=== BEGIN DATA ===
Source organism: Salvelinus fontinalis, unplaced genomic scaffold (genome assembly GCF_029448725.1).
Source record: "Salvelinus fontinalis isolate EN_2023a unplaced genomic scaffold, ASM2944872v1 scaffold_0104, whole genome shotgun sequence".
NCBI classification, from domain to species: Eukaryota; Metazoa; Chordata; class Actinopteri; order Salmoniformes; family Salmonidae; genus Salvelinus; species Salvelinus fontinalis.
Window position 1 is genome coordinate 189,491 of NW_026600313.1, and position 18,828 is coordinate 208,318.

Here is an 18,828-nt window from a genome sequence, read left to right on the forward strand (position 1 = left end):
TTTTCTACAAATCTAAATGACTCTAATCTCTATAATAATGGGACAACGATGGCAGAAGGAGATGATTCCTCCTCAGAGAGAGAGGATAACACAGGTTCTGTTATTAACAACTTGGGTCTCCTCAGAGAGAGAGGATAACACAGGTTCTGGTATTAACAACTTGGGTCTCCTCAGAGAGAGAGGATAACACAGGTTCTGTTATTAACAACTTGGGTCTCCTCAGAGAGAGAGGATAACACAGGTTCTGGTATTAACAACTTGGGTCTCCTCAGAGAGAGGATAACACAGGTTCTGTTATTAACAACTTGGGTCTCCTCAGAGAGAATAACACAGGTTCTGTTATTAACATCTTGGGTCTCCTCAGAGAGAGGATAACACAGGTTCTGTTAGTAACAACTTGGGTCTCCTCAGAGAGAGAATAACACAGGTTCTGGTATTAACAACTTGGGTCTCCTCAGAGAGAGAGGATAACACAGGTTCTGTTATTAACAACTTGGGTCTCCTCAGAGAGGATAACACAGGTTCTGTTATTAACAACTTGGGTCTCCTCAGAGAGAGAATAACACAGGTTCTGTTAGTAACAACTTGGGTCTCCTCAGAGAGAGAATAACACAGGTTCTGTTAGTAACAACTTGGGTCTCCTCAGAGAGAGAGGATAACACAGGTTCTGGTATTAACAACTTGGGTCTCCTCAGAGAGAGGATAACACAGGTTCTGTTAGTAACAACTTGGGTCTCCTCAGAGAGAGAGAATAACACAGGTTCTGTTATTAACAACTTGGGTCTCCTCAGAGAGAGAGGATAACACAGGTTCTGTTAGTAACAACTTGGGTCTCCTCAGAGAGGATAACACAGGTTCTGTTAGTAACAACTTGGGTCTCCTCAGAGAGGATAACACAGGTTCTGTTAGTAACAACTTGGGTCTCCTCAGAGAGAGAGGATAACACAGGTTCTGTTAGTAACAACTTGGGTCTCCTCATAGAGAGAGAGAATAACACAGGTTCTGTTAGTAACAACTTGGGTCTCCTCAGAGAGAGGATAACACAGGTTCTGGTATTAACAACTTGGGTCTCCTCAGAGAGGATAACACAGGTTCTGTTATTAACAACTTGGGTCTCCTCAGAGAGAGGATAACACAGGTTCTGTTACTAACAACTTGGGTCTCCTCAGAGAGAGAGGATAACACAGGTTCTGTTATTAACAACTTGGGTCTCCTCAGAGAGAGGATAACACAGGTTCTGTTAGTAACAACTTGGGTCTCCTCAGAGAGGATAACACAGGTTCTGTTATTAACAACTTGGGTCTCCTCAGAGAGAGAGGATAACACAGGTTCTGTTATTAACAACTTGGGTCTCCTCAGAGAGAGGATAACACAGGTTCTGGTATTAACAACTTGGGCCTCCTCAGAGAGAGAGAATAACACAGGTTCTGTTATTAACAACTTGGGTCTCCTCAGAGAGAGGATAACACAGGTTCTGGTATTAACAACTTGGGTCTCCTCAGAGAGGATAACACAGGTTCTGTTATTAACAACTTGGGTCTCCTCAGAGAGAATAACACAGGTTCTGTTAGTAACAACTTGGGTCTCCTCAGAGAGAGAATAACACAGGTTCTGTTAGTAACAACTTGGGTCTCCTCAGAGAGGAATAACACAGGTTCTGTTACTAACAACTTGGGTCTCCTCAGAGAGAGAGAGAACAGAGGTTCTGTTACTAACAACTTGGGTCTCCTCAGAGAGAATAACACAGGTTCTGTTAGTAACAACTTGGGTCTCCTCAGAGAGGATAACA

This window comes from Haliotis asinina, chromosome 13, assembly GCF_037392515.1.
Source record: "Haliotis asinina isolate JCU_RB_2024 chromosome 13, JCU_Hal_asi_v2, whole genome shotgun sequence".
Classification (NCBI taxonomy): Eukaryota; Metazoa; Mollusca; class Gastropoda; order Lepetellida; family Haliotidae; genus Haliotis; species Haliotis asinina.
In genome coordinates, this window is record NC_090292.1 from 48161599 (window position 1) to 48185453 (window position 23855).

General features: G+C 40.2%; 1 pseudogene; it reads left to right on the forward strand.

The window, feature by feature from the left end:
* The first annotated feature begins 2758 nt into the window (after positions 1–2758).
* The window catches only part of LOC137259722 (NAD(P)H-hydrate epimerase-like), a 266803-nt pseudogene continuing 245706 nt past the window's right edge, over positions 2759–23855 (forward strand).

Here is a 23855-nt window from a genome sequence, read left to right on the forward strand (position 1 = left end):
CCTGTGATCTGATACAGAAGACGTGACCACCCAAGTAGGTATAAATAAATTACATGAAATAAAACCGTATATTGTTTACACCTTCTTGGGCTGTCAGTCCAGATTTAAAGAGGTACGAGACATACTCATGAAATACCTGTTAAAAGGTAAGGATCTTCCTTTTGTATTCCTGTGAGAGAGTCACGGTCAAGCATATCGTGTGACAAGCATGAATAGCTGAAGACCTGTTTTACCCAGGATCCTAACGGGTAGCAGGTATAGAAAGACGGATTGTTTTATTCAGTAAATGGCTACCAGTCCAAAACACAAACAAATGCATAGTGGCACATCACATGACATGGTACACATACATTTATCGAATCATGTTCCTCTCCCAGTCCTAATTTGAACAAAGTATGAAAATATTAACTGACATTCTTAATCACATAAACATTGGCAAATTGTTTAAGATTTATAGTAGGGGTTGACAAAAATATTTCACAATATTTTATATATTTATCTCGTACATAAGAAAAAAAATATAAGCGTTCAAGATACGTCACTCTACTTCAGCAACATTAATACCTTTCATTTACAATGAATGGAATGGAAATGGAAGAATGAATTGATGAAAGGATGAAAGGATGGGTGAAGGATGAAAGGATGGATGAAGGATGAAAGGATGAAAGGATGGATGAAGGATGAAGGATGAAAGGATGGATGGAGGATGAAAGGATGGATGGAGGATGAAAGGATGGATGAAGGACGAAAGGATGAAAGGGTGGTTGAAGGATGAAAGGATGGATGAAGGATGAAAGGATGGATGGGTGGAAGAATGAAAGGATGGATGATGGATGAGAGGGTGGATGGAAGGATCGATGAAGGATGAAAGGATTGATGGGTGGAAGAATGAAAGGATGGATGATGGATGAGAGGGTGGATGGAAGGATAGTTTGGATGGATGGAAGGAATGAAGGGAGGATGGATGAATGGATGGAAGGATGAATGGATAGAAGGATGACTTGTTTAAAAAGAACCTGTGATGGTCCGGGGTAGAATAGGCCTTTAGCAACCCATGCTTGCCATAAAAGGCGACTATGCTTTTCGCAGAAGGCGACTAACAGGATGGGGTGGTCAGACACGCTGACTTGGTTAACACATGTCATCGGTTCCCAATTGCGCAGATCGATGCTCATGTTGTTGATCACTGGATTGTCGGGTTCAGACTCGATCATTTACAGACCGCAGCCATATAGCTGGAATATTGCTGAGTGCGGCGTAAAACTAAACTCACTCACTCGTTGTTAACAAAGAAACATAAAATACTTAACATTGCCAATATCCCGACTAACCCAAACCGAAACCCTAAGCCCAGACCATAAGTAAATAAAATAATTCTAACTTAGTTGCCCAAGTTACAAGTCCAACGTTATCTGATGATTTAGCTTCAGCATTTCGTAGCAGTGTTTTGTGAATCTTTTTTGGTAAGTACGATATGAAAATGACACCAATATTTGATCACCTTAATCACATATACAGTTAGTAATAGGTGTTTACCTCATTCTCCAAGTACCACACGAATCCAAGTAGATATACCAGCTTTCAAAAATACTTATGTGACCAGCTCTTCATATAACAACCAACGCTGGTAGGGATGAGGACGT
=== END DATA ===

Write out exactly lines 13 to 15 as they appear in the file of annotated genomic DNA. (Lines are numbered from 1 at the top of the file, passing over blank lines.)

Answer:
* The first annotated feature begins 2758 nt into the window (after positions 1–2758).
* The window catches only part of LOC137259722 (NAD(P)H-hydrate epimerase-like), a 266803-nt pseudogene continuing 245706 nt past the window's right edge, over positions 2759–23855 (forward strand).

Here is a 23855-nt window from a genome sequence, read left to right on the forward strand (position 1 = left end):